Establishing a quality control program appropriate for the testing performed and establishing the parameters for acceptable levels of analytic performance and ensuring that these levels are maintained throughout the entire testing process from the initial receipt of the specimen, through sample analyses and reporting of test results.
Resolving technical problems and ensuring that remedial actions are taken whenever test systems deviate from the laboratory’s established performance specifications.
Ensuring that patient test results are not reported until all corrective actions have been taken and the test system is functioning properly.
Identifying training needs and assuring that each individual performing tests receives regular in-service training and education appropriate for the type and complexity of laboratory services performed.
Evaluating the competency of all testing personnel and assuring that the staff maintains their competency to perform test procedures and report test results promptly, accurately and proficiently.
Evaluating and documenting the performance of individuals responsible for high complexity testing at least semiannually during the first year the individual tests patient specimens, and annually thereafter, unless changes in method or instrumentation dictate the need for more frequent re-evaluation.
Test methodologies selected have the capability of providing the quality of results required for patient care;
Verification procedures used are adequate to determine the accuracy, precision and other pertinent performance characteristics of the method; and
Laboratory personnel are performing the methods as required for accurate and reliable results.
Ensure that the laboratory is enrolled in an HHS-approved proficiency testing program for the testing performed and that
The proficiency testing samples are performed according to federal regulations (CLIA-88 regulation, subpart H);
The results are returned within the timeframes established by the proficiency testing program;
All proficiency testing reports received are reviewed by the appropriate staff to evaluate the laboratory’s performance and to identify any problems that require corrective action; and
An approved corrective action plan is followed when any proficiency testing result is found to be unacceptable or unsatisfactory.
Ensure that quality control and quality assurance programs are established and maintained to assure the quality of laboratory services provided and to identify failures in quality as they occur.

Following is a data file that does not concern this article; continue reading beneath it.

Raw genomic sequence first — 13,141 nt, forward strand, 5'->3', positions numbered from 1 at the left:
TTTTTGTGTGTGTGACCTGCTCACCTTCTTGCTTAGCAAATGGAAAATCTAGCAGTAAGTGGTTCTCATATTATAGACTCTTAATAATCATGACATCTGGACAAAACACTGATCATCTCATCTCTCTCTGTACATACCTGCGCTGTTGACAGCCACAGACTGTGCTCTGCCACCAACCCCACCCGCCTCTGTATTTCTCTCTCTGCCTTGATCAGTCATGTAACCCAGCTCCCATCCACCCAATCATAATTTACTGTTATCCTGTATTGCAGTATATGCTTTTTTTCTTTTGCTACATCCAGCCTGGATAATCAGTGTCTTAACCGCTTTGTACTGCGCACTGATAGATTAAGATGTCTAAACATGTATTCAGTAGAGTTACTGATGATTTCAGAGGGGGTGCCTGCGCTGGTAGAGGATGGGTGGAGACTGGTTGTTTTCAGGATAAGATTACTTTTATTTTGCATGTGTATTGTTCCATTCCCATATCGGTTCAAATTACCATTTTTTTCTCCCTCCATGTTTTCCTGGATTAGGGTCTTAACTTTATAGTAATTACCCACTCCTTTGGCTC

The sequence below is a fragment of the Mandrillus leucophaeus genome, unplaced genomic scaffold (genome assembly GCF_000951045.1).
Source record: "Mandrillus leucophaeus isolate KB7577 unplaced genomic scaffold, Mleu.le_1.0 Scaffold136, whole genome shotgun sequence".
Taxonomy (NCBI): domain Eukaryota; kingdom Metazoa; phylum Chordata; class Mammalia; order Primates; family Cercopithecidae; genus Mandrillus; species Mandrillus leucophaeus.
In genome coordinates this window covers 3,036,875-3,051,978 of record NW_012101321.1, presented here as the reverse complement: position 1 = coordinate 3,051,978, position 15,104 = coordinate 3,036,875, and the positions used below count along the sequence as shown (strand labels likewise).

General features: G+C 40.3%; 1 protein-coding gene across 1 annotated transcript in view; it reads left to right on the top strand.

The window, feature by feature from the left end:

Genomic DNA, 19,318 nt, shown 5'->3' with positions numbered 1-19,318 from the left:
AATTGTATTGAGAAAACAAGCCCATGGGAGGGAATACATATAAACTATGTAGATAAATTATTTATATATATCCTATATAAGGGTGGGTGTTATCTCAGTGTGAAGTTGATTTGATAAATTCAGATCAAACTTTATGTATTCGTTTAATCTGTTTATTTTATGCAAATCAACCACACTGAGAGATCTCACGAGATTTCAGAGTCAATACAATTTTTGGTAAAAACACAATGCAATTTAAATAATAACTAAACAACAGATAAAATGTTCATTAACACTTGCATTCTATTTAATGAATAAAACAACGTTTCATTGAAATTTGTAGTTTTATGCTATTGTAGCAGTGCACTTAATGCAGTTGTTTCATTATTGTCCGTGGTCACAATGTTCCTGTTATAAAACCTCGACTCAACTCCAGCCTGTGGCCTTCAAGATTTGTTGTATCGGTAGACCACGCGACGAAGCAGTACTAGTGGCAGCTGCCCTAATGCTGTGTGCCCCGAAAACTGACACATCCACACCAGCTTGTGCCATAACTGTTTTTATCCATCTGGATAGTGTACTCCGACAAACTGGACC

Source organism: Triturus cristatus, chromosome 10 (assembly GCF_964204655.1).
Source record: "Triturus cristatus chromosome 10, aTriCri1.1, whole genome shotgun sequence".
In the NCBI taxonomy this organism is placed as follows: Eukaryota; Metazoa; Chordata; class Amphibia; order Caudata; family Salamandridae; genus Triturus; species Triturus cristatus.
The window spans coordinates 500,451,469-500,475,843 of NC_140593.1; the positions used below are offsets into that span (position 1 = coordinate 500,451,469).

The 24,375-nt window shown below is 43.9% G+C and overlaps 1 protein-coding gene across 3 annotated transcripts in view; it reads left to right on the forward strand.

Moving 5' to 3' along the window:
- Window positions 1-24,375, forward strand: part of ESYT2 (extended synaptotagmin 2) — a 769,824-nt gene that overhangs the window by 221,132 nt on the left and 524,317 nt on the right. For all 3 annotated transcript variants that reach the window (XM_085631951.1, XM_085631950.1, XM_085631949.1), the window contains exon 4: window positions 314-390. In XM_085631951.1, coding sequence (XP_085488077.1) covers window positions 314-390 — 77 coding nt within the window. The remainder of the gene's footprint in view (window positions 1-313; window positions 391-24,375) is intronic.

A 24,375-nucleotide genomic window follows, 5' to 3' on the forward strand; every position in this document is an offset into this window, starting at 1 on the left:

Ensure the establishment and maintenance of acceptable levels of analytical performance for each test system.
Ensure that all necessary remedial actions are taken and documented whenever significant deviations from the laboratory’s established performance characteristics are identified, and that patient results are reported only when the system is functioning properly.
Ensure that prior to testing patient’s specimens, all personnel have the appropriate education and experience, receive the appropriate training for the type and complexity of the services offered, and have demonstrated that they can perform all testing operations reliably to provide and report accurate results.
Ensure that policies and procedures are established for monitoring individuals who conduct preanalytical, analytical and postanalytical phases of testing to assure that they are competent and maintain their competency to process specimens, perform test procedures and report test results promptly and proficiently, and whenever necessary, identify needs for remedial training or continuing education to improve skills.
Ensure that an approved procedure manual is available to all personnel responsible for any aspect of the testing process.
Testing personnel are responsible for specimen processing, test performance, and for reporting test results.
Each individual performs only those high complexity tests that are authorized by the Laboratory Medical Director and require a degree a skill commensurate with the individual’s education, training or experience, and technical abilities.
Each individual performing high complexity testing must:
Follow the laboratory’s procedures for specimen handling and processing, test analyses, reporting and maintaining records of patient test results.
Maintain records that demonstrate that proficiency testing samples are tested in the same manner as patient specimens.
Adhere to the laboratory’s quality control policies, document all quality control activities, instrument and procedural calibrations and maintenance performed.
Follow the laboratory’s established policies and procedures whenever test systems are not within the laboratory’s established acceptable levels of performance
Be capable of identifying problems that may adversely affect test performance or reporting of test results. Must either correct the problems or immediately notify the Laboratory Supervisor, Technical Supervisor, Consulting Pathologist or the Laboratory Medical Director.
Document all corrective actions taken when test systems deviate from the laboratory’s established performance specifications.